There really isn’t much hope for my father’s generation in terms of relinquishing tribal sentiments. Our only hope is our youth.
When I was 17, a tall, handsome doctor fell in love with me. He left Nigeria, shortly after, for his residency in America, and proceeded to prove how much he was still in love with me by dispatching mushy Hallmark cards every week – to my university during semester, and to my family home during holidays. Eventually, my father could bear it no more. He summoned me for a tête-à-tête. Along with his address, the smitten doctor always scribbled his name on the colourful envelopes, hence, my father could detect his tribe. “You must never get involved with a Yoruba man,” my father warned. “They are wicked.”
I didn’t blame my father for those sentiments. Like most Igbos, he felt bitter and marginalised. And there was nothing much they could do except murmur and rant because they had already fought for secession … and lost. Even though the official verdict after the Nigeria-Biafra civil war was: no victor; no vanquished.
Throughout our childhood, my parents had regaled me and my siblings with a stream of “during the war” tales. Of the endless traffic when every creature in our hometown, Umuahia, was fleeing the imminent arrival of the Nigerian army. After hours of inching along and swallowing his thirst, my father reached for a rusty can lodged in the mud, scooped from a roadside puddle and drank. Of how my mother didn’t have much to show for her years of schooling because the soldiers who invaded Oguta ripped her books to shreds. Of when the war ended and the then finance minister, Obafemi Awolowo, declared that each Igbo was to receive £20, irrespective of how much was in their accounts. Awolowo was Yoruba.
But something else happened after the war. Aware that venomous tribal sentiments were behind most of Nigeria’s post-independence troubles, our government hatched an idea. Special schools in every state. These would be the best. Fees would be subsidised. They would also have a quota system that ensured as many tribes as possible represented in their enrollment. Therefore, children from the hinterlands of every region would have the opportunity to mix. Lured by the high academic standard on offer, parents rushed to register their wards for the super-competitive exams into the federal government colleges.
At 10, I left home to attend FGGC Owerri. Over the next six years, I shared the same dormitories, ate at the same tables, played pranks with classmates from various ethnic groups. I discovered that not all Hausas concealed daggers with which to stab Igbos, in their underwear; that not all Yorubas were cantankerous traitors. The curriculum also forced me to learn jaw-breaking phrases in strange Nigerian tongues. Outside language classes, speaking “vernacular” was banned. And during morning assembly, all 1,500 students stood erect and belted out our school anthem:
The guns of battle were all silent
The smoke of destruction blown away
The lips of war were sealed
And the scarring almost healed
When our school was born to herald a new day.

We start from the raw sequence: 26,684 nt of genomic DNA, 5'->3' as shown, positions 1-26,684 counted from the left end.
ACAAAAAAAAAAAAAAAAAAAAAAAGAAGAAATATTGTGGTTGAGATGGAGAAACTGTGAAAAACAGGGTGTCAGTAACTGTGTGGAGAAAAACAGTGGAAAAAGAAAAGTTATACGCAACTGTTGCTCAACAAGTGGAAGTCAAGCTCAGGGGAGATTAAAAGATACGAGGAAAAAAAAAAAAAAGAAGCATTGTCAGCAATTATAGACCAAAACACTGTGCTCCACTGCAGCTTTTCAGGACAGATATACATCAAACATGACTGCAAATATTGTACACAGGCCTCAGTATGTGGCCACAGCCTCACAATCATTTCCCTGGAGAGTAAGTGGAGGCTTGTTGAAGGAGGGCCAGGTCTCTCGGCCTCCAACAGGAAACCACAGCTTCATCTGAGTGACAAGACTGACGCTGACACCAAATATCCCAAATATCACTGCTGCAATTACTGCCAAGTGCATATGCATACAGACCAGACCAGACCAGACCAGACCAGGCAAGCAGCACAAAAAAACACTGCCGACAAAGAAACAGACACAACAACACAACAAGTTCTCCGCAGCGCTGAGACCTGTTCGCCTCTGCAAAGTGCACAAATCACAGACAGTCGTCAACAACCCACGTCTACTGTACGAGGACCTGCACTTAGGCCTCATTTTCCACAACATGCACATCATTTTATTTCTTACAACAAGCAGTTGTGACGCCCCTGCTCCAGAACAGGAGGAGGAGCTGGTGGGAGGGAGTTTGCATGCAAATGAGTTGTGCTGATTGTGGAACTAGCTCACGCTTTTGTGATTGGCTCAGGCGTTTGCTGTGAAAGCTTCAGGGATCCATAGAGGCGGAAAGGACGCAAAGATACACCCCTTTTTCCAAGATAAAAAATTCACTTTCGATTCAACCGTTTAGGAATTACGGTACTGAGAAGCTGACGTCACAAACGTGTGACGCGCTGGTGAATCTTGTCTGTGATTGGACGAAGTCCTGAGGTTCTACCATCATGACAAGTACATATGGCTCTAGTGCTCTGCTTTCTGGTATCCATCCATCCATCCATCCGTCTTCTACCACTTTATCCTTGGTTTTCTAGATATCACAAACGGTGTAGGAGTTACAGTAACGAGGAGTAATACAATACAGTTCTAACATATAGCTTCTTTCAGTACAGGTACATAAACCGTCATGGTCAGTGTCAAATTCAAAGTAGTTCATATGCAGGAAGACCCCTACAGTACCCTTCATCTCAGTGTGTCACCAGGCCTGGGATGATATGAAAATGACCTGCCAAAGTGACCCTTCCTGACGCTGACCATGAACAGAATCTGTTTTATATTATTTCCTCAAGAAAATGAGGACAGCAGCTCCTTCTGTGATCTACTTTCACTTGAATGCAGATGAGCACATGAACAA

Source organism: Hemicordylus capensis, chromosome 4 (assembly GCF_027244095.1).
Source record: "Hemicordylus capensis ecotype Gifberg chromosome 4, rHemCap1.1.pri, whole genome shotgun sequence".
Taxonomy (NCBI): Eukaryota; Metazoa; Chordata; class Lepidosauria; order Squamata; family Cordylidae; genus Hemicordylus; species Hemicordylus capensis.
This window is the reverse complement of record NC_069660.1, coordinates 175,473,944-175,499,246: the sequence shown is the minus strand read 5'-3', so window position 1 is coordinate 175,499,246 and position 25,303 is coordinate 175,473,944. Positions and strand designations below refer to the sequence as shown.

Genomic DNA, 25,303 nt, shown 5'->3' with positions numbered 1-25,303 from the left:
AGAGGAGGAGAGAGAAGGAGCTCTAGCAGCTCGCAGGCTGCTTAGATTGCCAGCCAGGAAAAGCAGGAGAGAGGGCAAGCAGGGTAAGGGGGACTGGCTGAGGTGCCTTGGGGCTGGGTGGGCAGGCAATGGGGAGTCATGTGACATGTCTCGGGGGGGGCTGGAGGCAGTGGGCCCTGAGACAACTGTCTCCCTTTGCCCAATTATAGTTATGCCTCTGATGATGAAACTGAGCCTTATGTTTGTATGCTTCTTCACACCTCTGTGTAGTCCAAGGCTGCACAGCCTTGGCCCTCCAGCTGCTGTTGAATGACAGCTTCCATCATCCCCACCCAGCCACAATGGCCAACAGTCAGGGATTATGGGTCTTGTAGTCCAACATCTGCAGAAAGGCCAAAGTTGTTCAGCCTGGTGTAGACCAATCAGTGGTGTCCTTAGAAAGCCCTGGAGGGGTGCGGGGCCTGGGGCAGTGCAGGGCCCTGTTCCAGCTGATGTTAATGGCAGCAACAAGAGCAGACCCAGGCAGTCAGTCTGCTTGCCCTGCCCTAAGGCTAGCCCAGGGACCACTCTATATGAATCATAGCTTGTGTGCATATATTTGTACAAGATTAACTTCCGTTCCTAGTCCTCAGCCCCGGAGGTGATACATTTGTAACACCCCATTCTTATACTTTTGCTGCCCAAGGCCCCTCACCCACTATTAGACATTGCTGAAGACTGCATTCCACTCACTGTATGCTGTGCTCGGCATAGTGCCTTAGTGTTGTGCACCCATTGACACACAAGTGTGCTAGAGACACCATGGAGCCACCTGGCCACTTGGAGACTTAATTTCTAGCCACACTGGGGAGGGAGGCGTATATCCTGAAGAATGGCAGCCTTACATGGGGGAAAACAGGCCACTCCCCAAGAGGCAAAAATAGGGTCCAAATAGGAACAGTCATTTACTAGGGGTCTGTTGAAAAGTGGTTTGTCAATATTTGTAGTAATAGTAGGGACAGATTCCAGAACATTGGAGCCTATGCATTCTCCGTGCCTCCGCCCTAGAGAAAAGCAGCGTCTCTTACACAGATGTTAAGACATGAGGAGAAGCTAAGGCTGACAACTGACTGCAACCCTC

Nigeria, we all make thee a promise
To serve thee with strength of heart and brave
To build and not break down
Bury quarrels in the ground
So that those who died may not have gone in vain.
Eventually, the brainwashing was complete. Apart from when my parents referred to Abimbola as “your Yoruba friend”, and Rahila as “your Hausa friend”, I hardly remembered any differences between us. With this mentality, I applied to the University of Ibadan. Not only was UI widely acknowledged as “the first and the best”, but it was far away enough from Umuahia to allow me spread my wings without parental interference.
My father went ballistic. UI was in Yoruba territory.
“They are wicked,” he insisted. Plus, the city had a history of turmoil. Even my mother had fled UI, following the election riots of 1965, eventually completing her degree in the Igbo-dominated Nsukka University.
His advice went in my ear and did a U-turn right out. Like most teenagers, I was sure that my father knew nothing about life.
It turned out that he was right; Ibadan was the headquarters of spontaneous civil unrest. And since I was in the midst of many who never got the opportunity to attend a “Unity School” like I did, Ibadan was also my matriculation into the intriguing world of Nigerian tribalism.
I met Igbos convinced that everyone speaking Yoruba in the vicinity was conspiring against them. And Yorubas provoked whenever an Igbo dared to contest a school election. And Igbos deserting Yoruba girlfriends in favour of Igbo brides. And Yorubas horrified when offered an Igbo meal. It was all quite pitiful.
As Nigeria celebrates 50 years of independence from Britain on 1 October, I’m thankful for the privilege of attending a federal government college; of learning that we all are basically the same. I’m also more determined to keep the promise I made to my country all those years ago: to build and not break down.
The smitten doctor has never been back to Nigeria. Last I heard, he was expecting a child from the Yoruba wife he met there in America. Then, in two lavish ceremonies in 2009, my sister got married to a – gasp! – Yoruba man. With my father’s approval!
Had the passing of time led him to finally forgive? Of course not. There really isn’t much hope for his generation in terms of relinquishing tribal sentiments. Our only hope is our youth. My father was probably just so eager for his daughters to get married that even if either of us had dragged in an orangutan and presented it as our groom-to-be, he would have approved.
Ms. Nwaubani, author of the award-winning book, I Do Not Come To You By Chance, published this piece first in the Guardian of London. She is re-publishing it now against the background of the recent contentions on the unending, and often fractious, disputation on the national question in Nigeria.
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